Since February, the Army Corps of Engineers and the Bureau of Reclamation has released just under one million acre feet of water from the reservoir system for flood control.

That amount of water is being counted against how much can be used for irrigation, and because irrigation season has not started yet, one group is worried there will be no water left when the season starts, causing the Treasure Valley to dry up, but the state says that won’t happen.

The Treasure Valley Water Users Association says while they are not against the Army Corps of Engineers and the Bureau of Reclamation releasing water for flood control, they are against how the state accounts for that water.

The association says the amount of water that has been released is being counted against their allotment of water.

“So this year when we released 950,000 acre feet of water and we can store about a million, we would literally maybe not have any water as far as storage for the irrigation season,” says Roger Batt of the Treasure Valley Water Users Association.

The association says irrigators usually rely on water from reservoirs starting in June, and that there is no way released water could have been put to use because many canals and fields were still coated with ice, and this summer any entity that depends on irrigation could be affected.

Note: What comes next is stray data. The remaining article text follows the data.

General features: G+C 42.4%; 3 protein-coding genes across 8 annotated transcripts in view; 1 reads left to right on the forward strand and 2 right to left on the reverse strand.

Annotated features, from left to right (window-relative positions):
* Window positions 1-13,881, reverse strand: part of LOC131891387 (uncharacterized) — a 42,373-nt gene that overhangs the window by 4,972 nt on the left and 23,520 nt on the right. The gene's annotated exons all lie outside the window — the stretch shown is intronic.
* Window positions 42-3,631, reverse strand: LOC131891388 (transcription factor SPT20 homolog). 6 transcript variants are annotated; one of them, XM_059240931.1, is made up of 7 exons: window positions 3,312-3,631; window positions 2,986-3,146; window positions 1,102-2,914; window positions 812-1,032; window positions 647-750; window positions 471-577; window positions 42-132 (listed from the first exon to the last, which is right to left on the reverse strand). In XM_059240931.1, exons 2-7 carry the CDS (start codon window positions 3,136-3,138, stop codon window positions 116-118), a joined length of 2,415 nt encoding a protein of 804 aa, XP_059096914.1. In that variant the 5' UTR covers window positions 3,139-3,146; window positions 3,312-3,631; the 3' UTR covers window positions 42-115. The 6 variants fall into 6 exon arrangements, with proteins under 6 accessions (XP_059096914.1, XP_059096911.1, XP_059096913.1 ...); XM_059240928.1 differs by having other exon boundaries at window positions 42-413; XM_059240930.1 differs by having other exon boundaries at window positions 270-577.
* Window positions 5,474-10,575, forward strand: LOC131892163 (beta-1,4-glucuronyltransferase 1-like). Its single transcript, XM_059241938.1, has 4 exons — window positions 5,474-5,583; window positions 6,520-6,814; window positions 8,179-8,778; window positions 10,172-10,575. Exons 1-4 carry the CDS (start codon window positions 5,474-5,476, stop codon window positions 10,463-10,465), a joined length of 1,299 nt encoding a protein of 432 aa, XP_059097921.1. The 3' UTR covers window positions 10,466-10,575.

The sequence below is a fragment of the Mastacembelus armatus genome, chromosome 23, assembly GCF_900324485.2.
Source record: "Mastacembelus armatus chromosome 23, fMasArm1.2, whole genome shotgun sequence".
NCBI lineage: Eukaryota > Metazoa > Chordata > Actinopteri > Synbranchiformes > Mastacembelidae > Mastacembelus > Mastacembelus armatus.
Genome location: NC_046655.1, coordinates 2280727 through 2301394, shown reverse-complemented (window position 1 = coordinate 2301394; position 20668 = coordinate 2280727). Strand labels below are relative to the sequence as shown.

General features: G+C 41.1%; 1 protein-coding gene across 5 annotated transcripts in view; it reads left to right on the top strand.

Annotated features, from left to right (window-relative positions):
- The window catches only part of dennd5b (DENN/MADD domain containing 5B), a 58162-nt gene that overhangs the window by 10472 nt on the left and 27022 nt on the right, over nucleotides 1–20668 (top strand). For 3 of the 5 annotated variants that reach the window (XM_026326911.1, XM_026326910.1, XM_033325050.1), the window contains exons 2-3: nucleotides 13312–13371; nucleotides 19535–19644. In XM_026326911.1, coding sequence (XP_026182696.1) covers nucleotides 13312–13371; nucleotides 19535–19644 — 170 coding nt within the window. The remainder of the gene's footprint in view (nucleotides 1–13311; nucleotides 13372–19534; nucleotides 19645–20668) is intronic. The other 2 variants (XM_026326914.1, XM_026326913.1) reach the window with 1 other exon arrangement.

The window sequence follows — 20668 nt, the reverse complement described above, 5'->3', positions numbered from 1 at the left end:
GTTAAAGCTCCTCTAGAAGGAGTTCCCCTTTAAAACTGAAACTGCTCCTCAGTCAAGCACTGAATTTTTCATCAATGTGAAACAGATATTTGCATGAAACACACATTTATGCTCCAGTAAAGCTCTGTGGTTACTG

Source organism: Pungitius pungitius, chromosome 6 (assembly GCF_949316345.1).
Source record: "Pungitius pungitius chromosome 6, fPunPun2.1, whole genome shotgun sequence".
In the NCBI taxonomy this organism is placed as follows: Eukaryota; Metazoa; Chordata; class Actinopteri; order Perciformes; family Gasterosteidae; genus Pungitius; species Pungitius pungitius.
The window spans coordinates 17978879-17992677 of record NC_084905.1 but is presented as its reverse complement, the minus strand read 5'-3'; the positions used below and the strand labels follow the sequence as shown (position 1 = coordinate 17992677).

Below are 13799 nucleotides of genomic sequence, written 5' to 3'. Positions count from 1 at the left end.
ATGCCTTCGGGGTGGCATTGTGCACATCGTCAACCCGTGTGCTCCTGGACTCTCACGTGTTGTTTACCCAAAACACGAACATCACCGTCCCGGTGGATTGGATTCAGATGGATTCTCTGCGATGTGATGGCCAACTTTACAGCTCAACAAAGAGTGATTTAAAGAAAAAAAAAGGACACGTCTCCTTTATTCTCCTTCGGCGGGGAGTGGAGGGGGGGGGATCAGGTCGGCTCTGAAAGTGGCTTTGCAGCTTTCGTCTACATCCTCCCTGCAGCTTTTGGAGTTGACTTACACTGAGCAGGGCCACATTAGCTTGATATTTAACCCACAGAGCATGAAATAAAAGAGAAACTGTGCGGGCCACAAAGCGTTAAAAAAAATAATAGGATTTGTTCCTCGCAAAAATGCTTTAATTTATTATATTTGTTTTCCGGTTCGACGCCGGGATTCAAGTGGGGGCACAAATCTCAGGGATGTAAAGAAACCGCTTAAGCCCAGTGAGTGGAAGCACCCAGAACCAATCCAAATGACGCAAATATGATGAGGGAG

“If irrigation had to be turned off during hot summer months our yards and gardens would dry up, our golf courses would probably dry up, definitely our crops and pastures would dry up, we wouldn't be able to produce food,” says Batt.

How releases are being accounted for is being decided before the state supreme court.

We spoke to the Idaho Department of Water Resources, and they said while released water is being counted toward water users rights, with all the anticipated snowmelt in the next couple weeks, there will be plenty of water for irrigation this summer.

“Their concern is that somehow they will be prevented from capturing that water in the reservoir and it has never been made clear to me what would prevent that from happening,” says Mat Weaver of the Idaho Department of Water Resources.